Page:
These guys are set on keeping the tissue in 0-4 Degrees Celsius, just above freezing during the 3rd stage. They say that you can keep the plant in agar for up to 3 months like this because the plant doesn’t use any nutrients.

I work for an agricultural seedling company and temp completely slows down plant metabolism in the nursery, and they can actually handle ridiculously cold temperatures without internal cell damage (Obviously TC and regular propagation is different but the same principles apply to the plant internally).

The conditions are that the plant is not exposed to below freezing temperatures, there is a high intensity of light, and the tissue is kept in these conditions ONLY during stage 3: Preparation of propagules for transfer to soil, right before root elongation. After you have hardened the plant, normalized humidity levels and want to transplant, the plants are then exposed to average temps and very low light intensity in SOIL, this drop in light stimulates root growth and stops leaf and stem growth.

Take a read, super interesting!

I want to get in to tissue culture because the company I work for is wanting to get involved on a commercial scale (not in cannabis, but in other plants)…thats one reason, and I like weed… a lot… I love the science behind retaining one specific genetic variety for years to come :slight_smile: . Its also a great plant to use in tissue culture because of the relative ease in growth, and the ease in maintaining one genetic strain for testing gels and environments, takes one variable out of the picture.

All the best!
35463377.pdf (686.1 KB)

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@PreyBird1 OH they also talk about adding vermiculite to the gel to open up more pockets for rooting, I thought that was interesting. You would have to sterilize the SH*T out of the vermiculite though.

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Very very cool thankyou. University of new zealand huh? Have you been there? I was born there tokoroa!

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No stress, I’m huge advocate for collective knowledge.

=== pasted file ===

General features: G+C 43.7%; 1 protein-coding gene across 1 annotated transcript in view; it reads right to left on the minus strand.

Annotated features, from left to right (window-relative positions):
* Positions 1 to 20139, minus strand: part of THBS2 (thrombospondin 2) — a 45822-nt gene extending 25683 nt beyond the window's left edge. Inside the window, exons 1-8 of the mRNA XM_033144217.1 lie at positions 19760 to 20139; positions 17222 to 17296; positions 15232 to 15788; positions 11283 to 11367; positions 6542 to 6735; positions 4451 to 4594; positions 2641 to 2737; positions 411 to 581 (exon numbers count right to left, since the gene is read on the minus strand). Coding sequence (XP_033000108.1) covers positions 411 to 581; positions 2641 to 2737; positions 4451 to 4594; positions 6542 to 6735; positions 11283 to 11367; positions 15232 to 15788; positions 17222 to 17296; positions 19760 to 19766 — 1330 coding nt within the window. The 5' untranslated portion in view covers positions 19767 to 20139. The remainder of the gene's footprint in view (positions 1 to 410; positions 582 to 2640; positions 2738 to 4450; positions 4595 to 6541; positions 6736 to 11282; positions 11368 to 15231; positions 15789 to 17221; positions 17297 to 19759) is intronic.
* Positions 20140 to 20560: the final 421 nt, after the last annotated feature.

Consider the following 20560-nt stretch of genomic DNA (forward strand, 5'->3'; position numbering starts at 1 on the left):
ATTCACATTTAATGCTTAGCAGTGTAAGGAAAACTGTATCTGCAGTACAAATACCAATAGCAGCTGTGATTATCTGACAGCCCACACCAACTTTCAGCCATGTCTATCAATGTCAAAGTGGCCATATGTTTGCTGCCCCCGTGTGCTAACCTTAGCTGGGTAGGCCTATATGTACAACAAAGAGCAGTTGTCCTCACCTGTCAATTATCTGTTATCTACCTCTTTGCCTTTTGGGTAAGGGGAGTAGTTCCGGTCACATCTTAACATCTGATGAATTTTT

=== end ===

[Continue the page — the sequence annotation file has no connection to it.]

Niiiice! I have been to New Zealand a few times actually, I used to fly with an airline before I “settled down”. Been to Auckland and Christchurch quite a bit. I found the article online while searching university papers for TC info.

Let me know what you think! I am keen to get your perspective seeing as you are already experienced in this stuff.

Nice. Yeah i know the temp affects the growth rates…i appreciate the extra bit of cold temp knowledge you just told me. I noticed when the temps were higher is when i had issues.

Yeah I mean if you can push from 3 weeks to 3 months in agar prior to transplanting it will be a huge relief in time and money.

I’m still on the search for the growing hormones, it’s surprisingly difficult to acquire around here. Suppose it’s not everyone who wakes up thinking of TC as a hobby.

Here is my current thread.

Looks sick! Nice setup, must have cost you a pretty penny.

How do you manage to keep your airflow sterile?

You mean in the. Lab area?

Yeah in your lab setup

That laminar flow hood is really expensive! All air in this tent sterilzed through this unit and only the fresh air in it comes out of the hood area. I wear a full suit and clothes and slippers specifically for this.


While reading this I am imagining what sound money makes when it burns.

Hats off to you! I’ll keep in touch with any new developments my side, perhaps we can both learn a thing or two from bouncing ideas around.

All the best!


Hi @Heisenberg

From SA and glad to hear you are looking at developing a cannabis industry here. Personally I am not or ever have been involved in tissue culture. I use aloe as a rooting gel and that is as technical as I get. I have heard a couple knowledgeable folks speaking about it, and sure there are people doing it.

You getting 420% professional advice here. I am very good at sourcing products, so get your shopping list and recipe ready and I would be happy to help you bake that cake, but I wont be sitting in the kitchen!


Hi @chrisj

I’m familiar with Aloe gel, forms a sort of natural antibacterial covering for root development in standard cloning. Adds a little extra % in survival rates.

I’m happy to hear that you are keen to help, I’ll work on a list and get back to you in the next few days. Great that there are people from SA on here.

All the best